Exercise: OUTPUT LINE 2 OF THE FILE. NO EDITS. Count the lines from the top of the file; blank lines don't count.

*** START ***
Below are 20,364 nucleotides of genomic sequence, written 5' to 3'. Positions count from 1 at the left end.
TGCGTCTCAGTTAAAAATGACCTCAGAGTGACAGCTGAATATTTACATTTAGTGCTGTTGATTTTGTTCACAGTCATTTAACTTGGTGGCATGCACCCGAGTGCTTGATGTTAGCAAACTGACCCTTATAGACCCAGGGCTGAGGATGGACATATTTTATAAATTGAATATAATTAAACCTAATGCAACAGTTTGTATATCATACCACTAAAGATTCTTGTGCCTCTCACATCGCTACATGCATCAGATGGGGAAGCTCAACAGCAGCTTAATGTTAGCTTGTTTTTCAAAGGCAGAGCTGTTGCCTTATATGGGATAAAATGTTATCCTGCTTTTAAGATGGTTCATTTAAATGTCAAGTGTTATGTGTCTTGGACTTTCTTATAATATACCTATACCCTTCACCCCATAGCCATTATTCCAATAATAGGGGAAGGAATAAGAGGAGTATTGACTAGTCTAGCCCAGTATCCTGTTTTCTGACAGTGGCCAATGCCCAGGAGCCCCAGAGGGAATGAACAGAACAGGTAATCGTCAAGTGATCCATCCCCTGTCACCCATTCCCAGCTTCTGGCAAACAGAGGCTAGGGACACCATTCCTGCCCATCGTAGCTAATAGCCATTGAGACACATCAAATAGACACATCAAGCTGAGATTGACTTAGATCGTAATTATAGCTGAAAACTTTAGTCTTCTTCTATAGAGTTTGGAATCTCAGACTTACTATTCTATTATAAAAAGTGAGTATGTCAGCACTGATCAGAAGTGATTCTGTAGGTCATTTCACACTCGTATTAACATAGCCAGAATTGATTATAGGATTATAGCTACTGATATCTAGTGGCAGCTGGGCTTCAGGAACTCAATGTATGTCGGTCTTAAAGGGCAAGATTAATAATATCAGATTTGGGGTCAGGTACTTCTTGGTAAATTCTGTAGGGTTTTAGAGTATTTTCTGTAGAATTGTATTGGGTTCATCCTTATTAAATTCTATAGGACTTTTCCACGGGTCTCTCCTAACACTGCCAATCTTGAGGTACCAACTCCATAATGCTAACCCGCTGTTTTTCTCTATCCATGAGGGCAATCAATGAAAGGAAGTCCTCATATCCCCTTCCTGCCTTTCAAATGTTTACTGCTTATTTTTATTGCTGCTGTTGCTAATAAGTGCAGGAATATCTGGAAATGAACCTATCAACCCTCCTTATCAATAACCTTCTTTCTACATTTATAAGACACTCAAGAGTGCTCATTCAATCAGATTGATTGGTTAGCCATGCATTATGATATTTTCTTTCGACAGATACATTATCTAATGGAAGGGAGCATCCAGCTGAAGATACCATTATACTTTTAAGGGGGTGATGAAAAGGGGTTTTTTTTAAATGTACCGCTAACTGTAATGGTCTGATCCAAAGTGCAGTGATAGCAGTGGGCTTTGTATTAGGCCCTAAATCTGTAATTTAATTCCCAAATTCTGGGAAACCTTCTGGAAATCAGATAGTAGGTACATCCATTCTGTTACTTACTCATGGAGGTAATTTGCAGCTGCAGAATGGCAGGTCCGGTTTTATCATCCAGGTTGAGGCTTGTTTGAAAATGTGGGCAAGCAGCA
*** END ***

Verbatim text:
TGCGTCTCAGTTAAAAATGACCTCAGAGTGACAGCTGAATATTTACATTTAGTGCTGTTGATTTTGTTCACAGTCATTTAACTTGGTGGCATGCACCCGAGTGCTTGATGTTAGCAAACTGACCCTTATAGACCCAGGGCTGAGGATGGACATATTTTATAAATTGAATATAATTAAACCTAATGCAACAGTTTGTATATCATACCACTAAAGATTCTTGTGCCTCTCACATCGCTACATGCATCAGATGGGGAAGCTCAACAGCAGCTTAATGTTAGCTTGTTTTTCAAAGGCAGAGCTGTTGCCTTATATGGGATAAAATGTTATCCTGCTTTTAAGATGGTTCATTTAAATGTCAAGTGTTATGTGTCTTGGACTTTCTTATAATATACCTATACCCTTCACCCCATAGCCATTATTCCAATAATAGGGGAAGGAATAAGAGGAGTATTGACTAGTCTAGCCCAGTATCCTGTTTTCTGACAGTGGCCAATGCCCAGGAGCCCCAGAGGGAATGAACAGAACAGGTAATCGTCAAGTGATCCATCCCCTGTCACCCATTCCCAGCTTCTGGCAAACAGAGGCTAGGGACACCATTCCTGCCCATCGTAGCTAATAGCCATTGAGACACATCAAATAGACACATCAAGCTGAGATTGACTTAGATCGTAATTATAGCTGAAAACTTTAGTCTTCTTCTATAGAGTTTGGAATCTCAGACTTACTATTCTATTATAAAAAGTGAGTATGTCAGCACTGATCAGAAGTGATTCTGTAGGTCATTTCACACTCGTATTAACATAGCCAGAATTGATTATAGGATTATAGCTACTGATATCTAGTGGCAGCTGGGCTTCAGGAACTCAATGTATGTCGGTCTTAAAGGGCAAGATTAATAATATCAGATTTGGGGTCAGGTACTTCTTGGTAAATTCTGTAGGGTTTTAGAGTATTTTCTGTAGAATTGTATTGGGTTCATCCTTATTAAATTCTATAGGACTTTTCCACGGGTCTCTCCTAACACTGCCAATCTTGAGGTACCAACTCCATAATGCTAACCCGCTGTTTTTCTCTATCCATGAGGGCAATCAATGAAAGGAAGTCCTCATATCCCCTTCCTGCCTTTCAAATGTTTACTGCTTATTTTTATTGCTGCTGTTGCTAATAAGTGCAGGAATATCTGGAAATGAACCTATCAACCCTCCTTATCAATAACCTTCTTTCTACATTTATAAGACACTCAAGAGTGCTCATTCAATCAGATTGATTGGTTAGCCATGCATTATGATATTTTCTTTCGACAGATACATTATCTAATGGAAGGGAGCATCCAGCTGAAGATACCATTATACTTTTAAGGGGGTGATGAAAAGGGGTTTTTTTTAAATGTACCGCTAACTGTAATGGTCTGATCCAAAGTGCAGTGATAGCAGTGGGCTTTGTATTAGGCCCTAAATCTGTAATTTAATTCCCAAATTCTGGGAAACCTTCTGGAAATCAGATAGTAGGTACATCCATTCTGTTACTTACTCATGGAGGTAATTTGCAGCTGCAGAATGGCAGGTCCGGTTTTATCATCCAGGTTGAGGCTTGTTTGAAAATGTGGGCAAGCAGCA